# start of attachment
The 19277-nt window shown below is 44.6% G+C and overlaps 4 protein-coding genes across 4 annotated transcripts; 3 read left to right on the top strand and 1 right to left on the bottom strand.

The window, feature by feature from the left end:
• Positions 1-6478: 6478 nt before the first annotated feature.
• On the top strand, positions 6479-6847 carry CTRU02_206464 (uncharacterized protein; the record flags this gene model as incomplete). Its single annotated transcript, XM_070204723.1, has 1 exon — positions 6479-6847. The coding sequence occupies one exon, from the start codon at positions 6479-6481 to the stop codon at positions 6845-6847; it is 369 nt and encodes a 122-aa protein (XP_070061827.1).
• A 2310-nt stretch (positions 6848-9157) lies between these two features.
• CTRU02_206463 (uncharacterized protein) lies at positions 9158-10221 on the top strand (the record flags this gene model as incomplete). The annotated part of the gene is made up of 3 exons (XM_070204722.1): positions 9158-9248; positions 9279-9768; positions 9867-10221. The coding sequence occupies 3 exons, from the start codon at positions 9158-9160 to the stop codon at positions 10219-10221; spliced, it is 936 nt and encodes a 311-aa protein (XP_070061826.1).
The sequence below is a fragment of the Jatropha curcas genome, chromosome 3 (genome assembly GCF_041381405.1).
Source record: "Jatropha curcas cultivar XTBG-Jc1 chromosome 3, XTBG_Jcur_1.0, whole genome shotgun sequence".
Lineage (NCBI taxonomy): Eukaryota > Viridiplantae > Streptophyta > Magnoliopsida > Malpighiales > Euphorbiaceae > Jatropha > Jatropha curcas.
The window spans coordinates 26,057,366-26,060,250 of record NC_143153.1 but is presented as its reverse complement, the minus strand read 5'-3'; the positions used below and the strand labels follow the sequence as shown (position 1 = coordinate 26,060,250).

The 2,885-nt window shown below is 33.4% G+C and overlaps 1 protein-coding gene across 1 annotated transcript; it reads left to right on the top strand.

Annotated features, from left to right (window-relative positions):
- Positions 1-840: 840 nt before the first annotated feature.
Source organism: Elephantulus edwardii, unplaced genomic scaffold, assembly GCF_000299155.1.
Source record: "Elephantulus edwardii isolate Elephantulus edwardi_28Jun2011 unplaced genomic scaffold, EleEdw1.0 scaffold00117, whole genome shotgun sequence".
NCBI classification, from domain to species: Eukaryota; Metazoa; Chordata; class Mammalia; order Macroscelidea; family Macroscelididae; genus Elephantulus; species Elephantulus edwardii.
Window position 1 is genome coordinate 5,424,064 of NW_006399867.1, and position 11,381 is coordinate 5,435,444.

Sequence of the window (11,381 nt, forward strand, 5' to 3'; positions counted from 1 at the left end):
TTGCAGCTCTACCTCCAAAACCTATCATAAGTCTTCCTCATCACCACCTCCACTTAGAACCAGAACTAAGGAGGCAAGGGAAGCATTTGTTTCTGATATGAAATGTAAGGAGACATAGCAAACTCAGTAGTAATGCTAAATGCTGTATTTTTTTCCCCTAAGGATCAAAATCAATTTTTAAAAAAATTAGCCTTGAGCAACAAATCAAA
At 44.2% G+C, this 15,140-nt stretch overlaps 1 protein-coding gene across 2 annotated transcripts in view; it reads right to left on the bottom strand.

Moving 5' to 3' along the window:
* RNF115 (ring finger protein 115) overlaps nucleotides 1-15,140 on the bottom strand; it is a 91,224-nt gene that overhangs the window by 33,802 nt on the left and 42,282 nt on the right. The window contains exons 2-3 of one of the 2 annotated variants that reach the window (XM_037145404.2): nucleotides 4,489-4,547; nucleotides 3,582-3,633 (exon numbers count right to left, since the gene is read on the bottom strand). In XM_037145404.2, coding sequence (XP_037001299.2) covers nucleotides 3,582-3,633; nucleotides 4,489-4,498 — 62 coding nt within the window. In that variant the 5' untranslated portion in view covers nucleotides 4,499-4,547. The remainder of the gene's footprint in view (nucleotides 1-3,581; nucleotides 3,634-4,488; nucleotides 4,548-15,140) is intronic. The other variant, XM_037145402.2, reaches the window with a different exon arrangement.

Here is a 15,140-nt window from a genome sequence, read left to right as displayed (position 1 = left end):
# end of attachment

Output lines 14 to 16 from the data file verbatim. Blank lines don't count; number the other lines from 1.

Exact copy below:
Source organism: Elephantulus edwardii, unplaced genomic scaffold, assembly GCF_000299155.1.
Source record: "Elephantulus edwardii isolate Elephantulus edwardi_28Jun2011 unplaced genomic scaffold, EleEdw1.0 scaffold00117, whole genome shotgun sequence".
NCBI classification, from domain to species: Eukaryota; Metazoa; Chordata; class Mammalia; order Macroscelidea; family Macroscelididae; genus Elephantulus; species Elephantulus edwardii.